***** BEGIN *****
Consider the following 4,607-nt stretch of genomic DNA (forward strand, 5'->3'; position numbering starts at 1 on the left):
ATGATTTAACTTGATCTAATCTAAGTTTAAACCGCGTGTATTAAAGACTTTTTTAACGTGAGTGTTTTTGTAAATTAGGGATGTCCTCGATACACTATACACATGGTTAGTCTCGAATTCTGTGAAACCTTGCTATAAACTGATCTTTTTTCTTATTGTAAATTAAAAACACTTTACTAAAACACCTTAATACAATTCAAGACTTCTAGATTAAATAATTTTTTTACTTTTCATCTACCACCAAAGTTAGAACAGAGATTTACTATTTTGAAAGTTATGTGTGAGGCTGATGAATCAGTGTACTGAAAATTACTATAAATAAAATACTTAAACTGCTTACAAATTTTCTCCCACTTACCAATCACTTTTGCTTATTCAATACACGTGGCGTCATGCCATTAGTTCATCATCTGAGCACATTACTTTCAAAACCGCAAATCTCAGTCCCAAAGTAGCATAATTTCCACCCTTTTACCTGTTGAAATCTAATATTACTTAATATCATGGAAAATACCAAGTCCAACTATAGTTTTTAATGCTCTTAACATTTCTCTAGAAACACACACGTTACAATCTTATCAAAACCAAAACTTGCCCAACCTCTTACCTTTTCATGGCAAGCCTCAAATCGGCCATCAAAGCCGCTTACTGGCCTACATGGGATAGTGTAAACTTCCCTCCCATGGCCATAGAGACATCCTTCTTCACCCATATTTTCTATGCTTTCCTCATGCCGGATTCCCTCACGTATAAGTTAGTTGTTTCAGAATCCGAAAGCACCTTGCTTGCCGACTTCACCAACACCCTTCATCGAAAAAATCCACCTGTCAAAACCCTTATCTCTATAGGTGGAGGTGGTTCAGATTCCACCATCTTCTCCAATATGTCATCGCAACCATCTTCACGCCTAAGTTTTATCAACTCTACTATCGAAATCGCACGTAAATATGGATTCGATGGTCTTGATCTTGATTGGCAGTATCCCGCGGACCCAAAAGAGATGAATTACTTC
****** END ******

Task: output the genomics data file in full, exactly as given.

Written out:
Consider the following 4,607-nt stretch of genomic DNA (forward strand, 5'->3'; position numbering starts at 1 on the left):
ATGATTTAACTTGATCTAATCTAAGTTTAAACCGCGTGTATTAAAGACTTTTTTAACGTGAGTGTTTTTGTAAATTAGGGATGTCCTCGATACACTATACACATGGTTAGTCTCGAATTCTGTGAAACCTTGCTATAAACTGATCTTTTTTCTTATTGTAAATTAAAAACACTTTACTAAAACACCTTAATACAATTCAAGACTTCTAGATTAAATAATTTTTTTACTTTTCATCTACCACCAAAGTTAGAACAGAGATTTACTATTTTGAAAGTTATGTGTGAGGCTGATGAATCAGTGTACTGAAAATTACTATAAATAAAATACTTAAACTGCTTACAAATTTTCTCCCACTTACCAATCACTTTTGCTTATTCAATACACGTGGCGTCATGCCATTAGTTCATCATCTGAGCACATTACTTTCAAAACCGCAAATCTCAGTCCCAAAGTAGCATAATTTCCACCCTTTTACCTGTTGAAATCTAATATTACTTAATATCATGGAAAATACCAAGTCCAACTATAGTTTTTAATGCTCTTAACATTTCTCTAGAAACACACACGTTACAATCTTATCAAAACCAAAACTTGCCCAACCTCTTACCTTTTCATGGCAAGCCTCAAATCGGCCATCAAAGCCGCTTACTGGCCTACATGGGATAGTGTAAACTTCCCTCCCATGGCCATAGAGACATCCTTCTTCACCCATATTTTCTATGCTTTCCTCATGCCGGATTCCCTCACGTATAAGTTAGTTGTTTCAGAATCCGAAAGCACCTTGCTTGCCGACTTCACCAACACCCTTCATCGAAAAAATCCACCTGTCAAAACCCTTATCTCTATAGGTGGAGGTGGTTCAGATTCCACCATCTTCTCCAATATGTCATCGCAACCATCTTCACGCCTAAGTTTTATCAACTCTACTATCGAAATCGCACGTAAATATGGATTCGATGGTCTTGATCTTGATTGGCAGTATCCCGCGGACCCAAAAGAGATGAATTACTTC